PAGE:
WebAIM - Web Accessibility In Mind

E-mail List Archives

Re: Opinions on Plone


From: Joshue O Connor
Date: Aug 22, 2006 8:50AM

CFIT are currently road testing several CMS systems for overall
usability/accessibility. Plone is one of them.
Our initial tests, with a power screen reader user, found in no
particular order, the plus points:

Good heading structure.
No Frames.
Form elements are well marked up (though this is limited to a search
field but in this version of Plone, on the main admin page most
form elements seem to be marked up well).

The negative points are:

In general the naming conventions for items used in the interface is a
little unintuitive. Use of terms like
"Smart Folder" wasn't great, with no idea what a "Smart Folder" does.
However reading the manual would no doubt shed
some light on this, which we have deliberately not done to test Plone's
level of "instant usability", as such.

When we tried to add a page we found 2 frames, not correctly or not
clearly labeled. There are "Skip to content/Skip navigation links",
which is good. There is however, an overall a lack of consistency
between what elements are or are not visible when in forms mode/virtual
PC mode.

There were also some peculiar (and inconsistent) behaviours when using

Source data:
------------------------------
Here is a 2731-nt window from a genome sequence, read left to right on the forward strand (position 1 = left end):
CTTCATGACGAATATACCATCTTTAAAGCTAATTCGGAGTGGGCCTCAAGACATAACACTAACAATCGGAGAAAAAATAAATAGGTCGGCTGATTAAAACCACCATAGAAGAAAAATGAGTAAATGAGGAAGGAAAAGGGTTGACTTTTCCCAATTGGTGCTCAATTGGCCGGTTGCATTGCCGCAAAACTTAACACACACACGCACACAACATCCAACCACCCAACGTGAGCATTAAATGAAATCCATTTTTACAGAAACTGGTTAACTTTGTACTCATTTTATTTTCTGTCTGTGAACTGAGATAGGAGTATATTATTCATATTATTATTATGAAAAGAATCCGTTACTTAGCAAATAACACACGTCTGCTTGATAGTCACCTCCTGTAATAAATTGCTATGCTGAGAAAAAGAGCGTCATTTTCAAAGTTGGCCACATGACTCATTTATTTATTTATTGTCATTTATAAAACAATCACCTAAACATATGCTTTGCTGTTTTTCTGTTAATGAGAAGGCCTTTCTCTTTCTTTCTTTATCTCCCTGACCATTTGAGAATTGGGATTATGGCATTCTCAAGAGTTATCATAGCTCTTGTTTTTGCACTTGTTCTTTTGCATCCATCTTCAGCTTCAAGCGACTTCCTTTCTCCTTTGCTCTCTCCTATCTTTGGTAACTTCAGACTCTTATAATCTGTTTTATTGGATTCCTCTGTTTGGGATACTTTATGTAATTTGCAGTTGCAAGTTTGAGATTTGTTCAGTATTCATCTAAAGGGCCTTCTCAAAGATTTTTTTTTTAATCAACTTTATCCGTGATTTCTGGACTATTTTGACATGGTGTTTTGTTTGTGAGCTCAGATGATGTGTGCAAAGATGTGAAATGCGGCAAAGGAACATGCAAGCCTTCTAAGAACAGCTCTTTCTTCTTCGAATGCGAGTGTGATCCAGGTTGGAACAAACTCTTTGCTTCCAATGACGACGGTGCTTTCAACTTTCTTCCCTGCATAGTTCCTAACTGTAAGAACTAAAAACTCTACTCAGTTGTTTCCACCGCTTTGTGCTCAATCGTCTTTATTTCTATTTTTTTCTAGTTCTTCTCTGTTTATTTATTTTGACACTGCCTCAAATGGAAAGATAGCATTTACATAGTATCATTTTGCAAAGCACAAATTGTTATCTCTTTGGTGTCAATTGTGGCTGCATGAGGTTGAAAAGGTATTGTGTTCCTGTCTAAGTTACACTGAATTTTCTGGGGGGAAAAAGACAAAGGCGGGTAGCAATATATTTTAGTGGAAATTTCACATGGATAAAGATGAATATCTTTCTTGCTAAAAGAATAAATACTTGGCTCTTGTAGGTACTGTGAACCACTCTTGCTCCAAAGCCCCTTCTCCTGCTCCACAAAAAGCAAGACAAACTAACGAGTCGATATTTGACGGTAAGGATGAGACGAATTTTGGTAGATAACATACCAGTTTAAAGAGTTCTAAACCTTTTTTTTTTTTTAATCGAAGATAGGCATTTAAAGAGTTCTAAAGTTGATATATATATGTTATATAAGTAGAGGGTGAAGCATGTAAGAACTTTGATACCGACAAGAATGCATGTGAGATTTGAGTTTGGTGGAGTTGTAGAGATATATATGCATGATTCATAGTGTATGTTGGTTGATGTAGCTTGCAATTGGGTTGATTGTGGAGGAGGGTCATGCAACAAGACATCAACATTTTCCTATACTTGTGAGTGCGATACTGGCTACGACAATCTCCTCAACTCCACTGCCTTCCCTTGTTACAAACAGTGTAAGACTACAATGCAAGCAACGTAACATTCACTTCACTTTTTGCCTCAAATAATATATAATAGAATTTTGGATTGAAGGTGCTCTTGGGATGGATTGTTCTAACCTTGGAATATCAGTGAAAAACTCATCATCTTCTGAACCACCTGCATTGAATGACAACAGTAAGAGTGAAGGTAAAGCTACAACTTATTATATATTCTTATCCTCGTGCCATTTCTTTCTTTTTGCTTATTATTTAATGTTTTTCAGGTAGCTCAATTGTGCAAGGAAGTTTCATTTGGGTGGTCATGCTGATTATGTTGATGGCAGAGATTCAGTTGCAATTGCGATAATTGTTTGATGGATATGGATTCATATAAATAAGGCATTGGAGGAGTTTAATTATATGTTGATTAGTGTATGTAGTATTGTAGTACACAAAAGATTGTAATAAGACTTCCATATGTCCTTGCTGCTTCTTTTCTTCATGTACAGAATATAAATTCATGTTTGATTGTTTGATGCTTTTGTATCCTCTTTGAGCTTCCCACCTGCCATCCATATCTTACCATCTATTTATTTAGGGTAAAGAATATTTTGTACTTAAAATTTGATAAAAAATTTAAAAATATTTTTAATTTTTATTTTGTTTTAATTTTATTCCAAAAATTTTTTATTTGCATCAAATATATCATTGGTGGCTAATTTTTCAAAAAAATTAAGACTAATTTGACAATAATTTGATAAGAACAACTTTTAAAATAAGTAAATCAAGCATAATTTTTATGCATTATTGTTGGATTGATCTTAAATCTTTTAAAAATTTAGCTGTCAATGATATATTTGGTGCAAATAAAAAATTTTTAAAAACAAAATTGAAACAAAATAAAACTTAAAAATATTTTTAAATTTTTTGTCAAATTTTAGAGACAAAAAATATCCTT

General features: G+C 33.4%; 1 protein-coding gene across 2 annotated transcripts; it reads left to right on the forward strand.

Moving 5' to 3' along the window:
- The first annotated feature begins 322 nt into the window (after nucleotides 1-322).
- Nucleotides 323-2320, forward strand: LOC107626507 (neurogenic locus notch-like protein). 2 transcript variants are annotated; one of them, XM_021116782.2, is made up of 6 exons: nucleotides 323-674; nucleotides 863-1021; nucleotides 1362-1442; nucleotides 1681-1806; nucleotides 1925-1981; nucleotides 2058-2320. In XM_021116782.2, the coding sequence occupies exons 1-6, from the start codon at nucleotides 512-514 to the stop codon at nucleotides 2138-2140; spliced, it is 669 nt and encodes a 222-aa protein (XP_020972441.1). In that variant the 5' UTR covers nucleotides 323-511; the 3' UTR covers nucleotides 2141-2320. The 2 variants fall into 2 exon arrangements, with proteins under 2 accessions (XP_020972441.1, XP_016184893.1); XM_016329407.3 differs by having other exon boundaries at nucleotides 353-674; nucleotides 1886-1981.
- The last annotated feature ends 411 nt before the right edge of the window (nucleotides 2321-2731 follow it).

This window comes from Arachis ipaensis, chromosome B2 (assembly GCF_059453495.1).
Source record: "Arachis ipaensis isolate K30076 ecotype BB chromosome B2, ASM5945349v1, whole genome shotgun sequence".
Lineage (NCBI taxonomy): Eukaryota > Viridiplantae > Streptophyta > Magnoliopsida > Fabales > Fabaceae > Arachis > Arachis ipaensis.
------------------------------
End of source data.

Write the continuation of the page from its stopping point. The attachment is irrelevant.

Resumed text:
JAWS 5. Pressing the F key (or tab key) should allow
the user pick out elements such as buttons, edit boxes, list boxes etc
and this worked fine, however when using the arrow keys
to navigate through these elements, no associated labels or identifying
information, was read out. Now we have to again test this with JAWS 7
and also other screen readers such as Window Eyes etc to see if this
observed behaviour is consistent or something
peculiar to JAWS 5.

Having said all of this we have still not come to a conclusion about
Plone, and we have not tested its output at all, but my first impression
is that I have to agree with Leonie when she says:

> simply too much information made it less than straightforward to use.

But when customized it could be a much different story. As an aside, I
found that the approach Drupal take with it's slim interface which
you can add to as needed, more intuitive and accessible.

I should say that this feedback is hot off the press, so please forgive
me if it is less that cogent, but I thought some
of you might find it useful.

Joshue O Connor

Senior Accessibility Consultant
Centre For Inclusive Technology